Boris Groys, “The Museum as the Cradle of Revolution”
We can’t have a meta-position on the world, being in and of it. Museum as one of few things in our world that is not quite fully contemporary & offers something like a meta-position. They are meta-objects, heterotrophic spaces.
Artwork is what remains after a culture disappears. As anti-commodity – not meant to be used/consumed, whereas art is prevented from being destroyed. Remains alien as it passes down to a future culture.
Art confronts us of history of losses, not one of progress only.
Benjamin Angelus Novus on apocalyptic condition leads us from future to past via present, and the direction of travel (as we hit the eschatological boundary, a zero-bound in monetary policy metaphor?).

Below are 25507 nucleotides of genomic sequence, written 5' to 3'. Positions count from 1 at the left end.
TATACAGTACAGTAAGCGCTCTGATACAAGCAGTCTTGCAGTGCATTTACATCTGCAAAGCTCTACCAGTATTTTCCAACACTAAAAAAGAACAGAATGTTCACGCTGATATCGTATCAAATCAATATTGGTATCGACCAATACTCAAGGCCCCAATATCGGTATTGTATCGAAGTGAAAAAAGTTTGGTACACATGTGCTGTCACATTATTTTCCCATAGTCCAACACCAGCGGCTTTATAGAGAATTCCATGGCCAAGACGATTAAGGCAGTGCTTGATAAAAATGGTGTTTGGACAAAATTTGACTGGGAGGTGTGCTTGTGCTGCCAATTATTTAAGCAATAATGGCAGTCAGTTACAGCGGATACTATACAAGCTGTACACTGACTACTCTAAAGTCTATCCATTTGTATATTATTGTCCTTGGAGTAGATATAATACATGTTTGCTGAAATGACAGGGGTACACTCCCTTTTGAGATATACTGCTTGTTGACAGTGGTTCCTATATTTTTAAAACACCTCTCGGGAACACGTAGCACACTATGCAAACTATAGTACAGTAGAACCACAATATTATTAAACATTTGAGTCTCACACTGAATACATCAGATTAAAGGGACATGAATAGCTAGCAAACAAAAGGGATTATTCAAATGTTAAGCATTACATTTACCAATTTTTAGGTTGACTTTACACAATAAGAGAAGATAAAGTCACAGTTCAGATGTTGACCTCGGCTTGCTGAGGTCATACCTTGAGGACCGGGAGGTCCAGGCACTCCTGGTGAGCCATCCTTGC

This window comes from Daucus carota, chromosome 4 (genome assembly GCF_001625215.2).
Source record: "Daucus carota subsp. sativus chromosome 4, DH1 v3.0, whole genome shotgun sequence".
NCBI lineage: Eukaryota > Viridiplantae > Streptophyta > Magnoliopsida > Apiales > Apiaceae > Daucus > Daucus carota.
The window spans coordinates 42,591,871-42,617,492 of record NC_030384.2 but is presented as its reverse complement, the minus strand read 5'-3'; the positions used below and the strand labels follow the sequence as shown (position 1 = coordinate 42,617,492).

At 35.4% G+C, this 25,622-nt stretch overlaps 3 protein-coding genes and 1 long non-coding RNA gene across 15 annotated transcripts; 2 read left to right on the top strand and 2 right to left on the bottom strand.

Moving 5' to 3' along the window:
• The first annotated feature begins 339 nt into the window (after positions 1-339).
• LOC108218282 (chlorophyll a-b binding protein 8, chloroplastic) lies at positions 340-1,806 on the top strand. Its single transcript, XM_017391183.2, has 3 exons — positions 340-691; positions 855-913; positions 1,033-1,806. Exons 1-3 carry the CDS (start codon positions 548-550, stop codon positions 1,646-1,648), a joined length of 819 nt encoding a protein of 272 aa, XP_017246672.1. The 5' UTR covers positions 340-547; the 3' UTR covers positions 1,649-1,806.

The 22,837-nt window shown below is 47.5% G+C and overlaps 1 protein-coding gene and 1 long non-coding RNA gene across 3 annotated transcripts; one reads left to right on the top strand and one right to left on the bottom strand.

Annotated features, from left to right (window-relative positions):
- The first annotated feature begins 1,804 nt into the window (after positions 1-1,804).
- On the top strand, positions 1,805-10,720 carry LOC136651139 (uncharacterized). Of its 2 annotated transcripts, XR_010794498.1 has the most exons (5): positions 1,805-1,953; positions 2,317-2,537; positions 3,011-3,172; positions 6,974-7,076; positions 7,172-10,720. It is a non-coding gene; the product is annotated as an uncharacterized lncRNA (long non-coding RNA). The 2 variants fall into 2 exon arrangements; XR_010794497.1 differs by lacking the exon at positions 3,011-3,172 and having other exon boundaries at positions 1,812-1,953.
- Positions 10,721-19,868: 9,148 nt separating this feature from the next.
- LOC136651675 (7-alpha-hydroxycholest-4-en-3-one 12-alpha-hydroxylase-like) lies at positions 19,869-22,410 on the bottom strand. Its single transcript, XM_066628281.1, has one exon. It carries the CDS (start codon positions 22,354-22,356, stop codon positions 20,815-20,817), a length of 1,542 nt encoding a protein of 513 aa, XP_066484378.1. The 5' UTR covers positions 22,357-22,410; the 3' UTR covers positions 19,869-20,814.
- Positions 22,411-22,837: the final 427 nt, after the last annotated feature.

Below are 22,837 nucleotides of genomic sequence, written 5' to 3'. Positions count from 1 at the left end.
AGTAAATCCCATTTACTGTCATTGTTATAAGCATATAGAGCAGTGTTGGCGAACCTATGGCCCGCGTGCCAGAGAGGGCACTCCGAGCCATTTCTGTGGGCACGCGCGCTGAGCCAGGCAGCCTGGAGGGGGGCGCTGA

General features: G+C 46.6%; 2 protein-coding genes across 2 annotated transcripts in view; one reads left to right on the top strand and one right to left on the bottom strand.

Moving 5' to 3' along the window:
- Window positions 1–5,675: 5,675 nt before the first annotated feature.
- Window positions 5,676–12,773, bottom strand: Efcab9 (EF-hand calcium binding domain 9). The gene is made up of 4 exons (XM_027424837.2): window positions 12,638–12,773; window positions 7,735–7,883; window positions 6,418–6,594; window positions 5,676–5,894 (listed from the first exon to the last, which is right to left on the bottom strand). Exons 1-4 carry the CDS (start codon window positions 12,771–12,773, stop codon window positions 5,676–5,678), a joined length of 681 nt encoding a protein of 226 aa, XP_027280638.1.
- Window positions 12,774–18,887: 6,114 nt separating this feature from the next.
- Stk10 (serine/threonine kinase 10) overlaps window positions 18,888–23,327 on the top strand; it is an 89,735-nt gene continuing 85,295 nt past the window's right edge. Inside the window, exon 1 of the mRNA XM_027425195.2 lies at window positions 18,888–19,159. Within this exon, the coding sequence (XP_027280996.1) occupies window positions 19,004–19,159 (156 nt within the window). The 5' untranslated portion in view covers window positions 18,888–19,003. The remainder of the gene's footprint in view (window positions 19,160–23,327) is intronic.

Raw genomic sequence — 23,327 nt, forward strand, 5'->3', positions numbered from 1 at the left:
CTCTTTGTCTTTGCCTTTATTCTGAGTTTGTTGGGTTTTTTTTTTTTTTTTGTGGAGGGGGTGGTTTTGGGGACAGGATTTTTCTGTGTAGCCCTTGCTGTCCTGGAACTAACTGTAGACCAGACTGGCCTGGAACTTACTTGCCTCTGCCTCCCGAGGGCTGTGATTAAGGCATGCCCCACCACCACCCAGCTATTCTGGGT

We are like time at end of 19th c, when there nascent national consciousness (i.e. today’s identity obsession), oligarchy, hypertrophied financial sector. For the reactionary class (white in the West but also applies to India, Turkey, China) past becomes genealogy and decides present position. Need to think about post-humanity, for cyborgs technologically produced identities are more important than inherited ones.
Nietzsche view of world – reaction to end of history of Hegel. American superman is a slave of sorts (winning or a compulsion to win is a sort of slavery) – he is helping all the time. Nietzsche’s übermensch is indifferent to living or dying (‘…he plunged into the market=place, an eddy of arms and legs….[Zarathustra says] “You have made danger your vocation, in that there is nothing contemptible” ‘).